Blair Renaud’s upcoming VR experience, Technolust, is among the most anticipated and promising titles currently in development for the Oculus Rift. Blair adopted RealSpace3D Audio for his demo last month, and we were captivated by the results. We know that many RealSpace3D users have asked for more guidance and suggestions implementing our Plugin, so we asked him to talk a little about his experience using our Unity plugin and how he handled technical decisions.
Everyone here at RealSpace enjoyed your Technolust demo, and we are really pleased with the way that you implemented our 3D sound! Downloading our Unity plugin is as easy as registering on our site, but actually using the plugin gets a bit more complicated. I would like to ask you a few questions about your process using our RealSpace plugin, but first I’d like to give you a chance to tell us a little bit about yourself and about Technolust.
Thanks for that 🙂 Really glad people are enjoying it.
You have been in the video game industry for a long time now, and have achieved recognition for your work with the Grand Theft Auto series, but we don’t know too much about your background in general. Please tell us a little about your background in gaming.
I’ve actually been OUT of the video game industry for a long time now. I’ve always been interested in technology, from the first time I heard the eerie voice of my Speak and Spell as a child. I really didn’t do very well in school outside of art, science and computer classes. I left high school in grade 10 and began working at a small video game shop called Underground Entertainment at around age 17. The guys from Rockstar Toronto (then GameTek) used to frequent the shop and I would proceed to talk their ears off about games. Eventually, they offered me a job as a tester on a game called RoadWarrior (the sequel to to Quarantine). After the game shipped and my contract was up, I went into the bosses office and told him I wasn’t leaving. I would go for coffee, clean the toilets or whatever was required, so that I could stay on and learn. From there I quickly moved up the ladder. From sound design to level design and beyond. I loved my job. Eventually (sometime after Rockstar bought the company) I fell out of love with it though. The long (seemly endless) hours and stress was a lot for a 23 year old to handle. I had to move on.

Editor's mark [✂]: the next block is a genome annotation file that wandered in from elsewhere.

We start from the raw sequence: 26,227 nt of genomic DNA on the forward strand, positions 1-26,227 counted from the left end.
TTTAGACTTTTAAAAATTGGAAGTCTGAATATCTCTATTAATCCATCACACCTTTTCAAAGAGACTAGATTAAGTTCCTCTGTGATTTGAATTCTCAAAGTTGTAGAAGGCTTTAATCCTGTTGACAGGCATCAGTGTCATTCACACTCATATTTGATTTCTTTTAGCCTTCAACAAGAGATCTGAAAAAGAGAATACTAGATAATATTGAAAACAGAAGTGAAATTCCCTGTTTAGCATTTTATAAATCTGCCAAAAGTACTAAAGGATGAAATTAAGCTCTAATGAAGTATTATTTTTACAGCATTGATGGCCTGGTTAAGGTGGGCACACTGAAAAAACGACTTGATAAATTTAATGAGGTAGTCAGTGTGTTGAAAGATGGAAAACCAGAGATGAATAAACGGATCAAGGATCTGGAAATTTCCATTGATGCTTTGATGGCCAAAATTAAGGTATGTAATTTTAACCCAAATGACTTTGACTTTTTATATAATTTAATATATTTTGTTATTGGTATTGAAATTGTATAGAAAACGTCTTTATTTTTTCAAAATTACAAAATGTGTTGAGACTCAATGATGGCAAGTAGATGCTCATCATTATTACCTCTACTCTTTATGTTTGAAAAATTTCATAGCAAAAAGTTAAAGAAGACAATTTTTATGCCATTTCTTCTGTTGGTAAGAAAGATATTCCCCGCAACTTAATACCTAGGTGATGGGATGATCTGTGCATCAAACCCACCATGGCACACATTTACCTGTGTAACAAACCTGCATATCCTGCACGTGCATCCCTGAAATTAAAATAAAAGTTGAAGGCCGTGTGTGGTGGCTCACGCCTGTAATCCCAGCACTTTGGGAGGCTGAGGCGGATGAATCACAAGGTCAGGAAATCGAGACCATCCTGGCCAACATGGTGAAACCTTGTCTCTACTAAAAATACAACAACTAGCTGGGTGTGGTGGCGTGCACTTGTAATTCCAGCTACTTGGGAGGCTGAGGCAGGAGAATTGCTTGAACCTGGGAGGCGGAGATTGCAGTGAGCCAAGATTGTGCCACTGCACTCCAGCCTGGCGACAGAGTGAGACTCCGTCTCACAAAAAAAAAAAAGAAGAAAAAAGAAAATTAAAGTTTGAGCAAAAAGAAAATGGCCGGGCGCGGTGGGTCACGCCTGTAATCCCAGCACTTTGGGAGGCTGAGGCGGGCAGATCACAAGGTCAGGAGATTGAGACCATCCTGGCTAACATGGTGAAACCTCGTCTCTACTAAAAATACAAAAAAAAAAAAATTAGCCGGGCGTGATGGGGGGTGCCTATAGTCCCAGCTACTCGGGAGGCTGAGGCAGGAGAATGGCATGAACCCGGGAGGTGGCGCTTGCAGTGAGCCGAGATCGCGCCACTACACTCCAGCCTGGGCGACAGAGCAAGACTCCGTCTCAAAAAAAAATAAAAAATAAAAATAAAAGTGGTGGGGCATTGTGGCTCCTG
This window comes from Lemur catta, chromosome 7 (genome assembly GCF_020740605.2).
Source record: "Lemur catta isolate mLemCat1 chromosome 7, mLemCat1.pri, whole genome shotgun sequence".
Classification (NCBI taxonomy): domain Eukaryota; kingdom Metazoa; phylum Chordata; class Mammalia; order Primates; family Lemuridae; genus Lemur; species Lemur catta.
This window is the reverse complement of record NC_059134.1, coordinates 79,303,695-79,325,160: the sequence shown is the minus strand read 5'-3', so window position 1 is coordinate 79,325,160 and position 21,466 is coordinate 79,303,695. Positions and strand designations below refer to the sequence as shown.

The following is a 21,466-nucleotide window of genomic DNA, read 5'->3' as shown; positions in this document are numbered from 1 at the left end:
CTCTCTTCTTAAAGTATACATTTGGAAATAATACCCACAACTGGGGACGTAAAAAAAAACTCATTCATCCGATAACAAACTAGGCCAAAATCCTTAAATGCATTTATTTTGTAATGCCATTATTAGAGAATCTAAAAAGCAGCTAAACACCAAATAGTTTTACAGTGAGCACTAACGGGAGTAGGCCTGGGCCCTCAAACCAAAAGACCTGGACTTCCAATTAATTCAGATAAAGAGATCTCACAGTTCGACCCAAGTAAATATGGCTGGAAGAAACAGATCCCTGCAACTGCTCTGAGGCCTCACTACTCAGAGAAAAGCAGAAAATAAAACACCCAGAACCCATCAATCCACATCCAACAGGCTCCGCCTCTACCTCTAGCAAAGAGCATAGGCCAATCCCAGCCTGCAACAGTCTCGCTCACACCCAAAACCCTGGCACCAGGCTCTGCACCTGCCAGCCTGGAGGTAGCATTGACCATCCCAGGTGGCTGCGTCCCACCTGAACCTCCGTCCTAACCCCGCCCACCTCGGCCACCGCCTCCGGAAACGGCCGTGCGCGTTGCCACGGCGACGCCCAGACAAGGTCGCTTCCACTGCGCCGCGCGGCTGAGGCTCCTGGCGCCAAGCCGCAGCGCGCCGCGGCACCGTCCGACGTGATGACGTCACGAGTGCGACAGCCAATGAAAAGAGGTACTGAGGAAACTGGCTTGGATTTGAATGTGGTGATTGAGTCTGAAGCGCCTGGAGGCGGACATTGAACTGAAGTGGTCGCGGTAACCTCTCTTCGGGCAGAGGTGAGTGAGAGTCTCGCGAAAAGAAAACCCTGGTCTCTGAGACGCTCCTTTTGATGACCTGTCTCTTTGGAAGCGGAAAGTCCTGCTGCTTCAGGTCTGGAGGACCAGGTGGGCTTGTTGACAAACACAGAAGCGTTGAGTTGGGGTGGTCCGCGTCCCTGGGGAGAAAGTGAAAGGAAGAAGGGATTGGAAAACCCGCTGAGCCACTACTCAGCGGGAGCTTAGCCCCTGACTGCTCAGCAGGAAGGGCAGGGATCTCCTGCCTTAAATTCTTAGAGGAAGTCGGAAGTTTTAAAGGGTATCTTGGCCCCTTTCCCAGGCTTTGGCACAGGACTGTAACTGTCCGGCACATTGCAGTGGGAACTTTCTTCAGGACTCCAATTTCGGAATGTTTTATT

From there I moved on to running a web design company (mostly Flash), then Motion Graphics and VFX, I was even a Mascot and a Security Guard briefly. I still enjoyed gaming though, and did some contract work in between (most notably, level design for N+ on the PSP). Fast forward to December 2013, when I got my DK1… and I’m back.